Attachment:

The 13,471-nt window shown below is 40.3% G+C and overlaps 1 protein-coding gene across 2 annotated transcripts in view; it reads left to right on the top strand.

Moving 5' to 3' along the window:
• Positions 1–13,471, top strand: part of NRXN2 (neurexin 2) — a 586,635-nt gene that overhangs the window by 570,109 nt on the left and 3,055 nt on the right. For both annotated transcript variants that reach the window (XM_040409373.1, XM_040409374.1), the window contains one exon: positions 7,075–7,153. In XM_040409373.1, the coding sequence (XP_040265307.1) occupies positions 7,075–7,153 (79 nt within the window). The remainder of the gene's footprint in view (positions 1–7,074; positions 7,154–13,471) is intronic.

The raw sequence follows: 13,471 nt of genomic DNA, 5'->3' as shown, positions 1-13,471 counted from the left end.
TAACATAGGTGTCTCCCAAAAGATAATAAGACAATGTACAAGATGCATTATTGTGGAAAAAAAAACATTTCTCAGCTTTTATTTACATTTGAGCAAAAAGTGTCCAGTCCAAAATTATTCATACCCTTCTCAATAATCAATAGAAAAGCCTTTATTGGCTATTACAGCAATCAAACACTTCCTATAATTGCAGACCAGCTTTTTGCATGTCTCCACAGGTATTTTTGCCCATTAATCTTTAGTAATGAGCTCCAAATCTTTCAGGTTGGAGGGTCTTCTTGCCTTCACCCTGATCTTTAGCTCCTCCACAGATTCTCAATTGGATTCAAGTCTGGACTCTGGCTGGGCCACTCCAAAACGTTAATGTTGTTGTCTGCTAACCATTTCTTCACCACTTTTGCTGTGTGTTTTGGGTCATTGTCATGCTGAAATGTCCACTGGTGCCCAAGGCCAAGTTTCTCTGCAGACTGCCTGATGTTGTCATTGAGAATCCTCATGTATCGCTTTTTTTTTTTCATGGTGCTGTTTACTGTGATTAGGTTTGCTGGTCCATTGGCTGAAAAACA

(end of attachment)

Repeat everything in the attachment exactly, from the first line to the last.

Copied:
The 13,471-nt window shown below is 40.3% G+C and overlaps 1 protein-coding gene across 2 annotated transcripts in view; it reads left to right on the top strand.

Moving 5' to 3' along the window:
• Positions 1–13,471, top strand: part of NRXN2 (neurexin 2) — a 586,635-nt gene that overhangs the window by 570,109 nt on the left and 3,055 nt on the right. For both annotated transcript variants that reach the window (XM_040409373.1, XM_040409374.1), the window contains one exon: positions 7,075–7,153. In XM_040409373.1, the coding sequence (XP_040265307.1) occupies positions 7,075–7,153 (79 nt within the window). The remainder of the gene's footprint in view (positions 1–7,074; positions 7,154–13,471) is intronic.

The raw sequence follows: 13,471 nt of genomic DNA, 5'->3' as shown, positions 1-13,471 counted from the left end.
TAACATAGGTGTCTCCCAAAAGATAATAAGACAATGTACAAGATGCATTATTGTGGAAAAAAAAACATTTCTCAGCTTTTATTTACATTTGAGCAAAAAGTGTCCAGTCCAAAATTATTCATACCCTTCTCAATAATCAATAGAAAAGCCTTTATTGGCTATTACAGCAATCAAACACTTCCTATAATTGCAGACCAGCTTTTTGCATGTCTCCACAGGTATTTTTGCCCATTAATCTTTAGTAATGAGCTCCAAATCTTTCAGGTTGGAGGGTCTTCTTGCCTTCACCCTGATCTTTAGCTCCTCCACAGATTCTCAATTGGATTCAAGTCTGGACTCTGGCTGGGCCACTCCAAAACGTTAATGTTGTTGTCTGCTAACCATTTCTTCACCACTTTTGCTGTGTGTTTTGGGTCATTGTCATGCTGAAATGTCCACTGGTGCCCAAGGCCAAGTTTCTCTGCAGACTGCCTGATGTTGTCATTGAGAATCCTCATGTATCGCTTTTTTTTTTTCATGGTGCTGTTTACTGTGATTAGGTTTGCTGGTCCATTGGCTGAAAAACA